Monday, May 23, 2011
Michael Helfand has a very thoughtful discussion of this (in my view) misguided piece of legislation (it looks like a ballot proposal). Calvin Massey also comments perceptively here. I do not think that the ban would violate the rule of constitutional free exercise as interpreted by Employment Division v. Smith -- that neutral laws of general application are constitutional so long as no religion is being specifically targeted (as in the Lukumi-Babalu case). With respect (Professor Massey knows more about constitutional law than I hope to know 10 years from now), I do not think that the legislative exception for "physical health" and concomitant statement that "custom or ritual" is not a basis for exemption rises to the level of targeting contemplated by Smith. Certainly it's nowhere near the sort of record of specific targeting that existed in Lukumi-Babalu.
Suppose a locality forbade the drinking of liquor for health reasons, and in the legislation there was a statement that "custom or ritual" shall not be a basis for exemption from the law. Without any more evidence, I do not think that, under Smith, Catholics would be able to raise a free exercise claim (it might be different, though I am not certain, if a locality banned the drinking of wine only, and not other liquor, for health reasons). At the very least, I'd like to see a whole lot more evidence of the reason that the legislature included the "custom or ritual" proviso before relying on the Smith holding. A case like this one is one reason (among many) that I oppose Smith.
Mike Helfand raises the nifty point that perhaps the case falls within the hybrid rights analysis of Smith. So, for example, the Court in Smith characterized Wisconsin v. Yoder as a case in which the Amish were really bringing two linked constitutional claims -- a free exercise claim and a claim of parents to direct the "education" of their children (which is not really the same as the right to control the "upbringing" of one's children -- that's why Yoder now -- post-Smith -- stands in the Pierce v. Soc'y of Sisters and Meyer v. Nebraska line, rather than in some broader parents' rights category). As Professor Massey notes, the Ninth Circuit has held that to qualify for hybrid rights status, each right must be independently colorable. Relying on a portion of a dissent by Judge Kleinfeld in a case involving the right of landlords to decide not to rent to unmarried tenants based on the landlords' religious views, Mike makes some nice arguments that the circumcision law directly implicates the parental rights hybrid carved out by Smith.
I like the argument, but I am not so sure. The reason is that reading the hybrid framework to encompass a situation in which "parental rights" writ large qualify for exemption increases the scope of the exemption to the point where it threatens to swallow the rule. So long as children are involved, we've got a hybrid issue, since any issue can be characterized as one relating to "upbringing." We could even characterize a wine ban as implicating issues relating to "upbringing" -- a ban on wine prevents me from raising my child in accordance with the religious practices and rituals that I deem important (for Catholics, a ban on wine would do more than this, of course, but it would do at least this, too). The parental rights hybrid discussed in Smith had to do with educational issues specifically, not all issues of child upbringing. I am, of course, sympathetic to the view that a parent for whom circumcision is a deeply important practice will look upon the banning of the practice as affecting the child's "upbringing" as well as his "education." But I think that "education" at least can be made to look like an actual exception to the Smith holding. I doubt that Smith contemplated that all claims which are in any way related to a child's upbringing could qualify for hybrid exemption (cases like Troxel v. Granville are different, because they are not hybrids).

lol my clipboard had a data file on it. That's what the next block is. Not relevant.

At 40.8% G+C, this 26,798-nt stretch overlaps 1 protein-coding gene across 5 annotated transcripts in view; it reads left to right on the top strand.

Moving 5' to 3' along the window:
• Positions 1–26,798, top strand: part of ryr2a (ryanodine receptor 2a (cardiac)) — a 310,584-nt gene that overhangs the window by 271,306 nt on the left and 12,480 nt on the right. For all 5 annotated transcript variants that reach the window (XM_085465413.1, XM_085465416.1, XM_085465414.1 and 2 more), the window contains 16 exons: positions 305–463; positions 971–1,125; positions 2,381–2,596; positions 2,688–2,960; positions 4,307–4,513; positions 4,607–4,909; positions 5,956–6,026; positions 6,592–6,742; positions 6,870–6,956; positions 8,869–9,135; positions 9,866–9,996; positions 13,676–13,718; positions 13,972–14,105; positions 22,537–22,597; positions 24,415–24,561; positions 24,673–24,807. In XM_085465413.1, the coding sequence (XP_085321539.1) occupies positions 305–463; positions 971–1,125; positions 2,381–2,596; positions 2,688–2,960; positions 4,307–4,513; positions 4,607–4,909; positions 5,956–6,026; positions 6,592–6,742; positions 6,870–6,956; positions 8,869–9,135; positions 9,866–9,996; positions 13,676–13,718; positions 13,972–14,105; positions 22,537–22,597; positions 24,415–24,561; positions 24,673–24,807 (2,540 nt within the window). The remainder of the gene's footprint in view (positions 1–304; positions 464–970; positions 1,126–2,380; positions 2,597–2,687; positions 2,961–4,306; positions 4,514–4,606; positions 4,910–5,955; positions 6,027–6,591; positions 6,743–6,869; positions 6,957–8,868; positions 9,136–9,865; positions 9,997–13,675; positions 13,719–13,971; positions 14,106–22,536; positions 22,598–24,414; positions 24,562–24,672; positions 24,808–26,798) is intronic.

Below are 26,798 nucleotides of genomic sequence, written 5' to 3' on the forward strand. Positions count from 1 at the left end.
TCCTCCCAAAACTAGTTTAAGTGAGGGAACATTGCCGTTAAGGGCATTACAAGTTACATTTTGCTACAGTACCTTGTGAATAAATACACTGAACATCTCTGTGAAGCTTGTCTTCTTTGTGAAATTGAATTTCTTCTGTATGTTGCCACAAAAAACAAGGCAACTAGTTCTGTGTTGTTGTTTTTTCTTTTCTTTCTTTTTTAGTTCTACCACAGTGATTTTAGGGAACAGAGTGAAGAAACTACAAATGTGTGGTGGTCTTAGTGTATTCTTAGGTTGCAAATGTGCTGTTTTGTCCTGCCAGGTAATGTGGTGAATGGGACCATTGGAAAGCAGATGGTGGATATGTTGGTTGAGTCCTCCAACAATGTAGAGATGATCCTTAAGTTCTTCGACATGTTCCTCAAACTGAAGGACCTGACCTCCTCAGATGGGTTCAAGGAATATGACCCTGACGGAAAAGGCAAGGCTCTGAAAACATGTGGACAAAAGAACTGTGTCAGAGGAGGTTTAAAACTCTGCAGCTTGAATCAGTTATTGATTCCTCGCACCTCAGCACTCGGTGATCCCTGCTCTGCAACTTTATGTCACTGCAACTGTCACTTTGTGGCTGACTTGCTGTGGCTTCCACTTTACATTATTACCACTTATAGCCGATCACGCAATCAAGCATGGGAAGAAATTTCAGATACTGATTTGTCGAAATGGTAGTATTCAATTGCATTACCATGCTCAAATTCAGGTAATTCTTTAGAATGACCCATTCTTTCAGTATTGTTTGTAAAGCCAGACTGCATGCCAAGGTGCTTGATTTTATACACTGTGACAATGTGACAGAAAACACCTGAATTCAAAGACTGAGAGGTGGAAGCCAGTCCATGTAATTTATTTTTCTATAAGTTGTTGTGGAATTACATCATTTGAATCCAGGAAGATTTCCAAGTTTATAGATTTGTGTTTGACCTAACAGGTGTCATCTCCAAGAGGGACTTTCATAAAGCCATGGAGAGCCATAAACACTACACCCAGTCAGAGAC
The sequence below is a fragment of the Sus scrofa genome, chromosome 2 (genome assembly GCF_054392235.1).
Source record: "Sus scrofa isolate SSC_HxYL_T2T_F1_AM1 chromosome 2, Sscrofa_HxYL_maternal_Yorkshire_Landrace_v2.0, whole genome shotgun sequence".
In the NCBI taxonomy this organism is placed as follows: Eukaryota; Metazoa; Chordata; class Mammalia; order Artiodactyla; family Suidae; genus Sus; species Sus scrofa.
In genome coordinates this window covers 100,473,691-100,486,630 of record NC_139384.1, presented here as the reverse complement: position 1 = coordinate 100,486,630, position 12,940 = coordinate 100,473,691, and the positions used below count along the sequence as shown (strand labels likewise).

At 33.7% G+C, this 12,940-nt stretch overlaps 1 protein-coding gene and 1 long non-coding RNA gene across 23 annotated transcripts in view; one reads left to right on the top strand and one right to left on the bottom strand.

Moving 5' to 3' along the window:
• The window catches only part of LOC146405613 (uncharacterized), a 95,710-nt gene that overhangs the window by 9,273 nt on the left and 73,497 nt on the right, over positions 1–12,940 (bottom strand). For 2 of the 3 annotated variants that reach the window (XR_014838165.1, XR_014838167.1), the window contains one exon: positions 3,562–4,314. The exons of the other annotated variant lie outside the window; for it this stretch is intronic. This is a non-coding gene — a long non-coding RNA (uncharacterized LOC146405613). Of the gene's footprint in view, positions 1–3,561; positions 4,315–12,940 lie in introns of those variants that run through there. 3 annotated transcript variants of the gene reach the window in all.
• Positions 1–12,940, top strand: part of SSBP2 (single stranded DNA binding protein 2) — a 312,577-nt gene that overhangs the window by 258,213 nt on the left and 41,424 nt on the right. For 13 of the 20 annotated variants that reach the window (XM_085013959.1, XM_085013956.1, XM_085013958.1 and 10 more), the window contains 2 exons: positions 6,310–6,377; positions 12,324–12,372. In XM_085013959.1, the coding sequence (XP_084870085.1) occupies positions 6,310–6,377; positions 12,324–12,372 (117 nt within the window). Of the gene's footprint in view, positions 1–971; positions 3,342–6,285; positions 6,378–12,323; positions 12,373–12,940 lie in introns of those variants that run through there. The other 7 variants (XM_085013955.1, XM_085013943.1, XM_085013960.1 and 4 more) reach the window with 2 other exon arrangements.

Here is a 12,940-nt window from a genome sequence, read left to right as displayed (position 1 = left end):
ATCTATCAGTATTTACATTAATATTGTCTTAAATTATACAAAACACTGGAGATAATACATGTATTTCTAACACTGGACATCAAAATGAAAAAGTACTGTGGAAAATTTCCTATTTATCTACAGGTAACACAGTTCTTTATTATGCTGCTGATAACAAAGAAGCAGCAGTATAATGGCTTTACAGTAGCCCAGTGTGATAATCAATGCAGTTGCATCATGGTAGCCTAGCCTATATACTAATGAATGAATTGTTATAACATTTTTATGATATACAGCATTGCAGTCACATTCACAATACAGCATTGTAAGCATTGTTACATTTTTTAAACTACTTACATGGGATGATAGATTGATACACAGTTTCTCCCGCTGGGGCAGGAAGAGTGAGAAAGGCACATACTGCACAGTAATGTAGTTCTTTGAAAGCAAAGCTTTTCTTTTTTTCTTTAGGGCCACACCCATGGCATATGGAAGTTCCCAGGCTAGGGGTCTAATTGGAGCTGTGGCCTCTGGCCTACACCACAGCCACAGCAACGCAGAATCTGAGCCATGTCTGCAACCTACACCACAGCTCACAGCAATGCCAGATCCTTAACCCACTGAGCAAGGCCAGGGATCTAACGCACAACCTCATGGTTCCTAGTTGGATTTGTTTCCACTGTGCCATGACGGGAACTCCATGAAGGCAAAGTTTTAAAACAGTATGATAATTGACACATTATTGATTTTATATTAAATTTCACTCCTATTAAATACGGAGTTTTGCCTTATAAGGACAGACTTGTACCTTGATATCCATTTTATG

At all events, the difficulty with applying the hybrid framework is one reason that some courts (like the Second and Sixth Circuits) have simply treated the hybrid discussion as dicta, largely ignoring it. See Leebaert v. Harrington, 332 F.3d 134 (2d Cir. 2003); Kissinger v. Bd. of Trustees of Ohio State Univ., 5 F.3d 177 (6th Cir. 1993). Take a look at the terrific posts by Helfand and Massey -- what do you think? Are parental rights to guide "education" persuasively distinguishable from parental rights to manage "upbringing" insofar as the hybrid approach is concerned? Does failing to distinguish them threaten the holding of Smith itself (I don't think it would threaten the holding of Smith as applied to the Smith facts...but would it affect the holding as applied to other kinds of cases)? As an opponent of Smith, and from a strategic point of view, perhaps I ought to acknowledge that this sort of approach might not be a bad way to chip away at it...
ONE MORE NOTE: I should add that at footnote 1 of Justice Scalia's opinion in Smith, he quotes language from Yoder describing Pierce as a "charter of the rights of parents to direct the religious upbringing of their children . . . ." So perhaps this is a point in favor of the view that Michael advances about the scope of the hybrid framework. On the other hand, the text of the opinion refers specifically to children's "education" and Pierce itself (as well as Yoder and Meyer) was about education, not upbringing more generally.
- Another Garnett on solidarity and suffering
- TCPA's content-based robocall ban survives in the Fourth Circuit because of severability; previously exempt debt-collecting robocallers apparently in new legal jeopardy.
- Berkowitz reviews Wilken on the Christian Foundations of Human Rights
- A Panel Discussion on the Life and Legacy of Rev. Theodore M. Hesburgh, C.S.C.
- "Catholic Thought and the Challenges of Our Time"